TEENS WITH HIV NOT TAKING MEDS AS NEEDED
By Douglas Mazanec
Reuters 15 March 2001
New York -- Less than half of adolescents with HIV
are taking their medications as required, increasing the risk both to
themselves and the community, researchers report.
A study of 161 teens infected with HIV found that only 41% were
taking all their medications as required. The report is published in
the February issue of AIDS Care.
"Strict adherence to drug therapy is critical for keeping the virus
suppressed,'' according to one of the study's co-authors, Dr. Craig
Wilson, an associate professor of pediatrics at the University of
Alabama at Birmingham.
"Partial compliance not only allows the virus to multiply, but it
encourages the growth of strains that may be resistant to currently
available drugs,'' he told Reuters Health. "If others become
infected with these new strains, it could create a public health
One of main reasons for such noncompliance appears to be depression.
Of those teens in the study that were depressed, only 29% took their
medications as required.
Authors of the study suggest that healthcare workers may need to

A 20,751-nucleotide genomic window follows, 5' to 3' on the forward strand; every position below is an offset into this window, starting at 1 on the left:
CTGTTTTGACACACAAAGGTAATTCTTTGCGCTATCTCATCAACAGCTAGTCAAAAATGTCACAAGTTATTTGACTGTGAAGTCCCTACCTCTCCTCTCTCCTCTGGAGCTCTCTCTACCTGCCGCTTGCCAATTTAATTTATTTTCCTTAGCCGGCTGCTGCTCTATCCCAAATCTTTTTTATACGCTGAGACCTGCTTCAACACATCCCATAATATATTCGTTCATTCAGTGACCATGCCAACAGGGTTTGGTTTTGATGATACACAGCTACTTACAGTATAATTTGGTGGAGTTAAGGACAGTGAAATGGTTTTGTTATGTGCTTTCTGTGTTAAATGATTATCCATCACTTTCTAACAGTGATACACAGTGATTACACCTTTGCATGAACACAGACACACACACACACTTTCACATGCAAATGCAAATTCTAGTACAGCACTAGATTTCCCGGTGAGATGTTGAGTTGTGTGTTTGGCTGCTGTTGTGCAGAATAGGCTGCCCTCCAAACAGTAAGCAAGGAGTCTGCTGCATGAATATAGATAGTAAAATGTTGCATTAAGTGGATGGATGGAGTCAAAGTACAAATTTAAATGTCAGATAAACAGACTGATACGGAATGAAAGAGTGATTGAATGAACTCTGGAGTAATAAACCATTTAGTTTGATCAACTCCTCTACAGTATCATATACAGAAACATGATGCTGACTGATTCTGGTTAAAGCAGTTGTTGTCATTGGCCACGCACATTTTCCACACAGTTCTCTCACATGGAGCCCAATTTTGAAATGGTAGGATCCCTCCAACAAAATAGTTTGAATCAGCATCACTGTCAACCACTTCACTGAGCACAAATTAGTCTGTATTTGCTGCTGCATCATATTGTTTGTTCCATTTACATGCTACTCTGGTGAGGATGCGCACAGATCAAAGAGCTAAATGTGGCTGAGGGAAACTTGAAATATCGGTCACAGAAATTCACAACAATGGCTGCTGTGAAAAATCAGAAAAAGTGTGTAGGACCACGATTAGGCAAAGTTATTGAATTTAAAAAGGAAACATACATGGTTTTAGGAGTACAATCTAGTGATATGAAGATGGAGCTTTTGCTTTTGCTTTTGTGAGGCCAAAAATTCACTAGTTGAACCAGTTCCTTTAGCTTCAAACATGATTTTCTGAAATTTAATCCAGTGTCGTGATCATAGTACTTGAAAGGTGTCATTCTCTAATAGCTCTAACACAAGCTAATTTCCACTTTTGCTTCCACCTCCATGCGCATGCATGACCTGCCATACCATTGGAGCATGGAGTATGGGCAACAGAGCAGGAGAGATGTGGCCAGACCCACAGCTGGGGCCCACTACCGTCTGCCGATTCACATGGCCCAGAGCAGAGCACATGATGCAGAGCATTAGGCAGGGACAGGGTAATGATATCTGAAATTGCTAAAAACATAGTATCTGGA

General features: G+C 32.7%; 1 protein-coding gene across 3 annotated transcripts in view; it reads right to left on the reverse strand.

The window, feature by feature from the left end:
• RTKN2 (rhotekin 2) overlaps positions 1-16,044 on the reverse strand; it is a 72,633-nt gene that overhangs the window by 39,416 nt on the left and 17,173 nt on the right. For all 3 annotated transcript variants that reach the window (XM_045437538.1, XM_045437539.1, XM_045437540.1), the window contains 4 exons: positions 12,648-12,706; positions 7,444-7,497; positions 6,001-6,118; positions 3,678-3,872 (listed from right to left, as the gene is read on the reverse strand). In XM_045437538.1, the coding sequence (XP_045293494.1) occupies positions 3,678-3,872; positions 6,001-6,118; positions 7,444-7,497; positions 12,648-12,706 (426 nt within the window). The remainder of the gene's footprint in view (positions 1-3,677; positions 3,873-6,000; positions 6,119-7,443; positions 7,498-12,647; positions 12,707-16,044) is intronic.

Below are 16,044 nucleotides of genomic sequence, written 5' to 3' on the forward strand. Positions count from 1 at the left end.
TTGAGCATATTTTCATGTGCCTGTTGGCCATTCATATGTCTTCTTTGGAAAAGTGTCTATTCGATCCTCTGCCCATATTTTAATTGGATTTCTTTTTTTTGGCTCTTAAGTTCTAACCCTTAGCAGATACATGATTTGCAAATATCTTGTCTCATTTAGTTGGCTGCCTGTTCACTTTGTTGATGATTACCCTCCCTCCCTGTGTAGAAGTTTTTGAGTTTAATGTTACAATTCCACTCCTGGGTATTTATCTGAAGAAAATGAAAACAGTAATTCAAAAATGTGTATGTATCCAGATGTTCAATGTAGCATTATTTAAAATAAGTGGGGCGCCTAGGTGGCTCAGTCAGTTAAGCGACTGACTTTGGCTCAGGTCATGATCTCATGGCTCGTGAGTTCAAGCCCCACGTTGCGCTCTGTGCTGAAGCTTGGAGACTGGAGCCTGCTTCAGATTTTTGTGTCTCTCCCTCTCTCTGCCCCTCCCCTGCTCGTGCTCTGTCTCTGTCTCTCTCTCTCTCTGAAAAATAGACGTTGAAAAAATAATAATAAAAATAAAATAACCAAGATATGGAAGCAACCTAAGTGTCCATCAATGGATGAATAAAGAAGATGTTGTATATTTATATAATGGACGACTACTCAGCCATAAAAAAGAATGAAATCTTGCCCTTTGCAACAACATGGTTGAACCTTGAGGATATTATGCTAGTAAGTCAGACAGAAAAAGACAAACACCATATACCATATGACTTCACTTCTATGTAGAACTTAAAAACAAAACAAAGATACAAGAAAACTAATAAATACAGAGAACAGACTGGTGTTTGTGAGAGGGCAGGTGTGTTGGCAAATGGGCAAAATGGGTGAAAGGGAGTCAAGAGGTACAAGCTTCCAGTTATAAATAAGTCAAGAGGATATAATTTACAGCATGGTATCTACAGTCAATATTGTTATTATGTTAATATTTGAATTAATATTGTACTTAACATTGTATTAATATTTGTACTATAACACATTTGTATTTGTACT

screen for and treat adolescent depression before they can expect
better compliance. Yet depression is not the only suggestive factor
since even among nondepressed teens, only 55% showed full compliance.
The other factor that contributes to poor adherence is the quantity
of pills that those with HIV need to take each day.
"It's not unusual for a patient to have to take three or four
different drugs, three times a day,'' he told Reuters Health. "If
such a regimen is hard for adults to follow, you can imagine the
challenge it poses for less disciplined teenagers.''
This second hurdle to compliance will become lower in the near
future, the researchers suggest, as pharmaceutical companies develop
medications that last longer and combine two drugs in one pill.